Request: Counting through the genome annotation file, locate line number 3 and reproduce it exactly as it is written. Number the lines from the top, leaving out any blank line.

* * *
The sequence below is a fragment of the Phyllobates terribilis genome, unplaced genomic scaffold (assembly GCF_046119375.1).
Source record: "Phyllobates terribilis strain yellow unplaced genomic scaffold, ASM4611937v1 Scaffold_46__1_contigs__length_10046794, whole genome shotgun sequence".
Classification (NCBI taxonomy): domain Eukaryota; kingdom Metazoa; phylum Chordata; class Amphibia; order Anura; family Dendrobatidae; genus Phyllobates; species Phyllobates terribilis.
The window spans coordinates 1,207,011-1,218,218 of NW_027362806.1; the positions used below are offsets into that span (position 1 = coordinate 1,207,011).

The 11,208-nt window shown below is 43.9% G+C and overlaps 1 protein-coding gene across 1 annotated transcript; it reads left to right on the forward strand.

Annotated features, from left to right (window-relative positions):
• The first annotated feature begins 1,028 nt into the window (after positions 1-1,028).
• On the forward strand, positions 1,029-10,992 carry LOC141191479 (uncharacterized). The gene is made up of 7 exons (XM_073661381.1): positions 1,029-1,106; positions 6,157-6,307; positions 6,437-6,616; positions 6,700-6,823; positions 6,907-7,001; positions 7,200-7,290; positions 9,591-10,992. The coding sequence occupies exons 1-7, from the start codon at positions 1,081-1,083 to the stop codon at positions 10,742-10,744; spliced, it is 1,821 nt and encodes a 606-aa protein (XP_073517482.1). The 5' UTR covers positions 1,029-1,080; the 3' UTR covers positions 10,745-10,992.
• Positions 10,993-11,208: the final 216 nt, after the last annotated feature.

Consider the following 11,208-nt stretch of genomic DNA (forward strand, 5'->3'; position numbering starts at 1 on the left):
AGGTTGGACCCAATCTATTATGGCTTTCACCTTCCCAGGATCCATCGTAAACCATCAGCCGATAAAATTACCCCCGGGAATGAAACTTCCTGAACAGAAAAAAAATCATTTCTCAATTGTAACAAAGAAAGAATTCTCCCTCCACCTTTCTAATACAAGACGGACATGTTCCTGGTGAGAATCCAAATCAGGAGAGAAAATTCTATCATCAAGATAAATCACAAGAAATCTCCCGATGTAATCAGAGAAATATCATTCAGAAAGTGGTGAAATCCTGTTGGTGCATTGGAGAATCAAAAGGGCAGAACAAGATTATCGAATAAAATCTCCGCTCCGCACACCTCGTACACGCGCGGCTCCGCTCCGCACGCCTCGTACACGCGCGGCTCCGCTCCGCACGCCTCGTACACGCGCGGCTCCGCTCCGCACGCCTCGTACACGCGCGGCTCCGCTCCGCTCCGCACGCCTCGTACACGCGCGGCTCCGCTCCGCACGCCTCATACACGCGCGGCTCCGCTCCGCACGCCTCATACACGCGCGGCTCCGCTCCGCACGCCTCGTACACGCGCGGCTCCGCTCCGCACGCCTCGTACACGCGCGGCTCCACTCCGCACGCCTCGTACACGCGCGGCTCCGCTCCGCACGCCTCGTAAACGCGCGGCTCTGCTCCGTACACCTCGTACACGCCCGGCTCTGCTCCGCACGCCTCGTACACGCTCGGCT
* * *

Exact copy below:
Classification (NCBI taxonomy): domain Eukaryota; kingdom Metazoa; phylum Chordata; class Amphibia; order Anura; family Dendrobatidae; genus Phyllobates; species Phyllobates terribilis.